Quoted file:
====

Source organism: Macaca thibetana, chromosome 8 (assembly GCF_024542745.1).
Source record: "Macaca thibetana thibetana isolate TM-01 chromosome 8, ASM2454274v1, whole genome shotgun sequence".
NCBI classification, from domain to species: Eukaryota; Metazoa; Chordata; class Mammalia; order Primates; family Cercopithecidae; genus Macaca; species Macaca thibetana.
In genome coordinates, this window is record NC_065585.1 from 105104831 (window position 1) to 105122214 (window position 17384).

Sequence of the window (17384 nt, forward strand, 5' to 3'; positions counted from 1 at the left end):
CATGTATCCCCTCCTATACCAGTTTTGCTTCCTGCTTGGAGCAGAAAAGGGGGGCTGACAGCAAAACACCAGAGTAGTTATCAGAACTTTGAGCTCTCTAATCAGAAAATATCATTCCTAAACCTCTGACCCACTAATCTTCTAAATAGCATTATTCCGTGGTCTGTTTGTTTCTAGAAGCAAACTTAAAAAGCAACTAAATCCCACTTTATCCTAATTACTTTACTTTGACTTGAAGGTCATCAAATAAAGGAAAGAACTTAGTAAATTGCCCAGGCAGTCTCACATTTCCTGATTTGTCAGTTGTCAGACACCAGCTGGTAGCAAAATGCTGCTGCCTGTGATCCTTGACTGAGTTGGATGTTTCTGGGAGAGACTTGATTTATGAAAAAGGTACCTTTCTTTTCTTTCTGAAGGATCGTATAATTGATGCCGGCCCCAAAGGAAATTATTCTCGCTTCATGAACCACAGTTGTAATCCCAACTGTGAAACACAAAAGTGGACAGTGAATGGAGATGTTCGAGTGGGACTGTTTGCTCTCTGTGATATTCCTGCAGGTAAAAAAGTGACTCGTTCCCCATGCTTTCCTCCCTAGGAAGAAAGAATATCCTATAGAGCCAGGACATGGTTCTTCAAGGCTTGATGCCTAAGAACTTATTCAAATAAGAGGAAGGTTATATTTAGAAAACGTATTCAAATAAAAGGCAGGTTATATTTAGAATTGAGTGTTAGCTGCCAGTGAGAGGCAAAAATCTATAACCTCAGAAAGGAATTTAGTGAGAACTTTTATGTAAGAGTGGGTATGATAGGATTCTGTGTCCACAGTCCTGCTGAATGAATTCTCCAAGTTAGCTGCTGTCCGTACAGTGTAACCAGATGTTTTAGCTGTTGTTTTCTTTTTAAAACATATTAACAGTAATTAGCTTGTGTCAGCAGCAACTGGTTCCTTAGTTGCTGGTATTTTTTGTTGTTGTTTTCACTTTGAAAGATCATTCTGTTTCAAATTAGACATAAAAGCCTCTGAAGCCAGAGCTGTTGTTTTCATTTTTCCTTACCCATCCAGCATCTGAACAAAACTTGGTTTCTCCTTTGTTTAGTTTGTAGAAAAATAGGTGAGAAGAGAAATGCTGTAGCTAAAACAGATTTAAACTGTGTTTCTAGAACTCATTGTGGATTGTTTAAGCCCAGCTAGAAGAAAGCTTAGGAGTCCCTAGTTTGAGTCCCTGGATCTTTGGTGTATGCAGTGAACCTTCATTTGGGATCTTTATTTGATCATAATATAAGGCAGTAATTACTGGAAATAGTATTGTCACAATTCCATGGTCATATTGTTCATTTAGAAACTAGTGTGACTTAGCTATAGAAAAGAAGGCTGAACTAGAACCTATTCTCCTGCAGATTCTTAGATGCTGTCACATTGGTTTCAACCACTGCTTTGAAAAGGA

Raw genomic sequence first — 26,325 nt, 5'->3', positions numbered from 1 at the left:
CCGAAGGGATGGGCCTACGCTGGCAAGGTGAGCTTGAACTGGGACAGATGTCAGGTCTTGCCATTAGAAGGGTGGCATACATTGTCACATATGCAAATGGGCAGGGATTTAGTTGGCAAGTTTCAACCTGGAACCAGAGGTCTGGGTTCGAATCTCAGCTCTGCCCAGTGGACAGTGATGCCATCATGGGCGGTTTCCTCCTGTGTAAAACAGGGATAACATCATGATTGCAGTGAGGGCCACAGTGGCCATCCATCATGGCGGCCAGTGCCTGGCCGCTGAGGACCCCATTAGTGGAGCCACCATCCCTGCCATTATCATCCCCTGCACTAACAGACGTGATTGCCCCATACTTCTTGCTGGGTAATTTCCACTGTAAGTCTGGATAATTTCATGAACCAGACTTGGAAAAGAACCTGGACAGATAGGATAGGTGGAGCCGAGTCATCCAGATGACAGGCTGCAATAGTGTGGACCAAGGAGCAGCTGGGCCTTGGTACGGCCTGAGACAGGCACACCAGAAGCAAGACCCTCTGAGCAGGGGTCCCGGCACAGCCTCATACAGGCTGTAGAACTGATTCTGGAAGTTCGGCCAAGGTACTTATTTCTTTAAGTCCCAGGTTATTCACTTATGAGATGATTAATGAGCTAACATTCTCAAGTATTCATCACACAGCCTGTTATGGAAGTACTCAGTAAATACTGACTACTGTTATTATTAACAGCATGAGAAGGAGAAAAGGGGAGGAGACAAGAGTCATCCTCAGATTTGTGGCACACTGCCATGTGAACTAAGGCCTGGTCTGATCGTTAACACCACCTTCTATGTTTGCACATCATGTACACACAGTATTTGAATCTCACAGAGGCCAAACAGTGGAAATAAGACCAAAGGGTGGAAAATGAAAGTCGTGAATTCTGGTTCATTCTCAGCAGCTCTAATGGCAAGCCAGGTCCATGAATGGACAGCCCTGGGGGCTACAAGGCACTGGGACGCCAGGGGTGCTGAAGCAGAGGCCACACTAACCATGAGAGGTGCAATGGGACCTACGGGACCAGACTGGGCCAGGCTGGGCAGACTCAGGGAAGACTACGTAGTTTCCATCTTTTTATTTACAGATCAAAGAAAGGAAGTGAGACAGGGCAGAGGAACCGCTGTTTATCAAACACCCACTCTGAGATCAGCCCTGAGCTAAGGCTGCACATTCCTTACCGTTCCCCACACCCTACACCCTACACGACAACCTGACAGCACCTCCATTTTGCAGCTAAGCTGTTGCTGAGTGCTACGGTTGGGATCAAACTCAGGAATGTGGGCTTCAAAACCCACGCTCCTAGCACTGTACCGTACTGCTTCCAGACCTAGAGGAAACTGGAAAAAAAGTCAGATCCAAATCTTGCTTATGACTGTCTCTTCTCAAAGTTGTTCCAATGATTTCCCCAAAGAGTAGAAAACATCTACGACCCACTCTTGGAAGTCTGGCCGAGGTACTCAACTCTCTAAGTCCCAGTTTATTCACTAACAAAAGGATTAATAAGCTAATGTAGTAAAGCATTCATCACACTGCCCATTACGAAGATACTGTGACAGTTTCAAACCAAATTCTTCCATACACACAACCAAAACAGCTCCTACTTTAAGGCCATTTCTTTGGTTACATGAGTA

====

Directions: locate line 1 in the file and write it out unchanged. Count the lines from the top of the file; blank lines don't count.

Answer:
Source organism: Macaca thibetana, chromosome 8 (assembly GCF_024542745.1).